That's really cool. I was looking for something along these lines. (I can read, but why waste the ocular effort when there are pictures?)

GeneticsDave said:
If you just want to say you can carry in a lot of states, but won't ever do so, I don't think it's worth your time, energy, effort or money to obtain permits for the other states mentioned.


These are the ones I'm concerned with. I plan to go back east this year with my wife, and I would love to be able to carry, as my permit should arrive by then (if my 8 aggravated felonies don't ping on my BG check). We're specifically interested in Boston and New York, but also considering North Carolina. As you can see, there would be a lot of non-carry moments. No fun. So I was just wondering if there was possibly an "East Coast" version of the broad Utah permit. But alas, you guys have come to the rescue and told me what I have always dreamed of hearing someday:

NO.

Oh well. Maybe it's off to MA to get myself dun certified.
 

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The east coast equivalent of UT is TN with KY and NC being close seconds. WA is difficult to get reciprocity (or mutual recognition) with as they are strict about the mental health check requirement. WA has also failed to get reciprocity or recognition with many States because they do not have a statutory training requirement. TN does issue to non-residents providing you are employed in TN 30 hours or more per week. NC and KY do not issue to non-residents. In NC, the county sheriff certifies instructors much like NV does. In KY and TN, the respective State certifies instructors.

The broad coverage bene of having a non-resident equivalent of UT only apply if you reside in the issuing jurisdiction. Even if I had a non-resident TN, it wouldn't do me any good for CO, FL, KS, NH, SC and WV as they only honor CCWs issued to residents of the issuing jurisdiction.

CT is very easy to obtain. However, there's some issues going on with CT SP and the BPFE so expect them to go beyond the 60 day issuance window. ME is easy to obtain as well. I have both.

It's also good if you travel and live in a we honor all State to have a little bit of redundancy. NH is cheap to obtain. The most feasible easiest to obtain combination for Utahns would be CT, ME, NH and UT. Also keep in mind that with the current KS law, a Utahn will never be able legally CCW in KS because there's a statutory life fire requirement or you get a more 2A friendly AG in KS that will allow non-resident CCWs to be recognized. UT DPS does not require live fire qualification to be part of the UT CFP instruction which is the exception rather than the norm for States with a training requirement.
 

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macwise said:
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Oh well. Maybe it's off to MA to get myself dun certified.
Please be aware that to even possess a gun in some of those states, let alone carry it requires a permit.
People have been arrested and tossed into jail, and their guns were confiscated, just for inadvertently crossing into New York state or Massachusetts.

From all I've heard and read, it is not that easy to get a permit to carry in NY or MA, among others.
 

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Jeff Johnson said:
macwise said:
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Oh well. Maybe it's off to MA to get myself dun certified.
Please be aware that to even possess a gun in some of those states, let alone carry it requires a permit.
People have been arrested and tossed into jail, and their guns were confiscated, just for inadvertently crossing into New York state or Massachusetts.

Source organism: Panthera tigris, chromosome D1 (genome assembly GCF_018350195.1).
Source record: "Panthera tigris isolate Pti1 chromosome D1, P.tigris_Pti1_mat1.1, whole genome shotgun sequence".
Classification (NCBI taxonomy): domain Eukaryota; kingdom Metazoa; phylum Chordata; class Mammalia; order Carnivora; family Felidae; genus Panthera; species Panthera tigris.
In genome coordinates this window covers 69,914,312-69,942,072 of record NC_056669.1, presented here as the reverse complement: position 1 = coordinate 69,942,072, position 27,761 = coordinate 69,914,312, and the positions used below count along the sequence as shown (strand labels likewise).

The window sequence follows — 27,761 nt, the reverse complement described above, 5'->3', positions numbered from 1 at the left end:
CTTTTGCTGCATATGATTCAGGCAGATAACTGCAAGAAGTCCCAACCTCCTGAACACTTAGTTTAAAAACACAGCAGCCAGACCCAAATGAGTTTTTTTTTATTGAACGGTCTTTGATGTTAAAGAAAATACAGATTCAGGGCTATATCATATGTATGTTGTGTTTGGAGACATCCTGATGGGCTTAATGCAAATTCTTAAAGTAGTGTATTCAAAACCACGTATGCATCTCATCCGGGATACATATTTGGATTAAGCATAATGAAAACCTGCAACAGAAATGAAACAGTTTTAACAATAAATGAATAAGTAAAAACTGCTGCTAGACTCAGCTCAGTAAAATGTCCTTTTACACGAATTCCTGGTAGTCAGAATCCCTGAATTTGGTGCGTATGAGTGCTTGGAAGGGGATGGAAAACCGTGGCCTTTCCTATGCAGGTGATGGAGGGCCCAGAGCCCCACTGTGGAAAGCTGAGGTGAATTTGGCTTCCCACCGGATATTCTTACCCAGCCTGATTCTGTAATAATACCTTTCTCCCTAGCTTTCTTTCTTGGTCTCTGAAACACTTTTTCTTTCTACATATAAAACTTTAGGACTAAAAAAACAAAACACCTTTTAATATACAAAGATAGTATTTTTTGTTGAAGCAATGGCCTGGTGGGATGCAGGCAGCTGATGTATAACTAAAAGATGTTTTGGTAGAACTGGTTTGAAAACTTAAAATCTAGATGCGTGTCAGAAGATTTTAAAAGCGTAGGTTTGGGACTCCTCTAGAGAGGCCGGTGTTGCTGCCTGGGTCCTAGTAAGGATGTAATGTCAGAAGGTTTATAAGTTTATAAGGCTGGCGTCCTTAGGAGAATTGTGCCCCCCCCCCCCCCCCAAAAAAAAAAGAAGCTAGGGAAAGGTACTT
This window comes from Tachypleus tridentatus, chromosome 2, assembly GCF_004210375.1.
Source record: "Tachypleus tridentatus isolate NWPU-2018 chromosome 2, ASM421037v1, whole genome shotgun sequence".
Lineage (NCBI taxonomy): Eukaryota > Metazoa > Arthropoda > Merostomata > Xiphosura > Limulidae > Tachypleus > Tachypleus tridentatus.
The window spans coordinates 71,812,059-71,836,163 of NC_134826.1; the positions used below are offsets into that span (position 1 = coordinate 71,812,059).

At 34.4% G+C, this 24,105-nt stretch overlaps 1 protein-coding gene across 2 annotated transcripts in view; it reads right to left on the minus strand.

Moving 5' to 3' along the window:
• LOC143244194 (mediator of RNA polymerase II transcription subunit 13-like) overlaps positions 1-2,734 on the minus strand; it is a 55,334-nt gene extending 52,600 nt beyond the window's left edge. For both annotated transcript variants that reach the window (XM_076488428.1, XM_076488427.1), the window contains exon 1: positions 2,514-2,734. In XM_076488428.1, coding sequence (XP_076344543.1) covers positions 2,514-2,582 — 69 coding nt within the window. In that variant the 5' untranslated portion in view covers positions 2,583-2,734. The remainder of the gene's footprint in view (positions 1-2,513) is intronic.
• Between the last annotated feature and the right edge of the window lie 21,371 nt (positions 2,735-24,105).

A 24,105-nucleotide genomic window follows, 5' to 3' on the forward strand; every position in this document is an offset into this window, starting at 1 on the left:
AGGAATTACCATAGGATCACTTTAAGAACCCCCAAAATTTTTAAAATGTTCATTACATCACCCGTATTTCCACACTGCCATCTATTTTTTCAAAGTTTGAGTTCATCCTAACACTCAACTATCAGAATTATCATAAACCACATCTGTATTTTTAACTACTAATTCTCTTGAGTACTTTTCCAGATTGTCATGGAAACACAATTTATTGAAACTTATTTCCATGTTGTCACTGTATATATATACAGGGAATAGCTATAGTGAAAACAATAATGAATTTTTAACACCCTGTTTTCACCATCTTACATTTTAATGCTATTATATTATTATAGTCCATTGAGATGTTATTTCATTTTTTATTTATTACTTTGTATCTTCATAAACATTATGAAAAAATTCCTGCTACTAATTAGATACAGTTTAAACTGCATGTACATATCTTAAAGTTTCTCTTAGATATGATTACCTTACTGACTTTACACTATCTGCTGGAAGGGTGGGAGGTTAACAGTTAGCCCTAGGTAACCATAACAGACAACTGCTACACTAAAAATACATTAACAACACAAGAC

From all I've heard and read, it is not that easy to get a permit to carry in NY or MA, among others.
According to posters on the MA forum of OCDO, and handgunlaw.us's document on non-resident permits, MA is pretty easy. It's a pain because it's a lot of paperwork and has to be renewed annually, and they've recently added a requirement that you have to take a class from an MA-certified instructor, but if you're willing to walk through the process you're almost certain to get the permit.

NY apparently doesn't issue non-resident permits.
 

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These are the ones I'm concerned with. I plan to go back east this year with my wife, and I would love to be able to carry, as my permit should arrive by then (if my 8 aggravated felonies don't ping on my BG check). We're specifically interested in Boston and New York, but also considering North Carolina. As you can see, there would be a lot of non-carry moments. No fun. So I was just wondering if there was possibly an "East Coast" version of the broad Utah permit. But alas, you guys have come to the rescue and told me what I have always dreamed of hearing someday:
Just drive to FL and tell your wife you are really in NY, or better yet stay west of the mississippi
 

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swillden said:
I've OR only issues them to residents of WA, CA, ID and NV, so you can't get that one. .
It IS possible to get an oregon permit if you apply in one of the eastern counties or have family there, they are not required to give you one unless you live in a bordering state and have business in oregon.
 

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"Maximum permit coverage, fewest certifications?"

I have two questions;

1) Who knows if you are carrying as long as it is concealed?

2) When it comes to coverage, who cares? (See question #1)

Tarzan

PS IANAL and noting in any of my posts should be construed in any way such that it could be interpreted as advice to break any laws, legal and lawful or not. :jawdrop:
 

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Tarzan1888 said:
"Maximum permit coverage, fewest certifications?"

I have two questions;

1) Who knows if you are carrying as long as it is concealed?

2) When it comes to coverage, who cares? (See question #1)
Not for me. The consequences of somehow getting caught carrying a concealed weapon are way too severe for me to consider it, and the odds of getting caught outweigh the odds of needing a gun for self-defense, at least for my lifestyle.
 

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swillden said:
Not for me. The consequences of somehow getting caught carrying a concealed weapon are way too severe for me to consider it, and the odds of getting caught outweigh the odds of needing a gun for self-defense, at least for my lifestyle.
I respect that.

Tarzan1888 said:
Not for me. The consequences of me or someone I love somehow getting shot because I wasn't carrying a concealed weapon are way too severe for me to consider it, and the odds of getting caught, as long as I make sure that it is concealed, are so slim, and the knowledge that my wife and children have already Been the victim of acts of violence outweigh the odds of me being caught and make the need of a gun for self-defense paramount, at least for my lifestyle)
Tarzan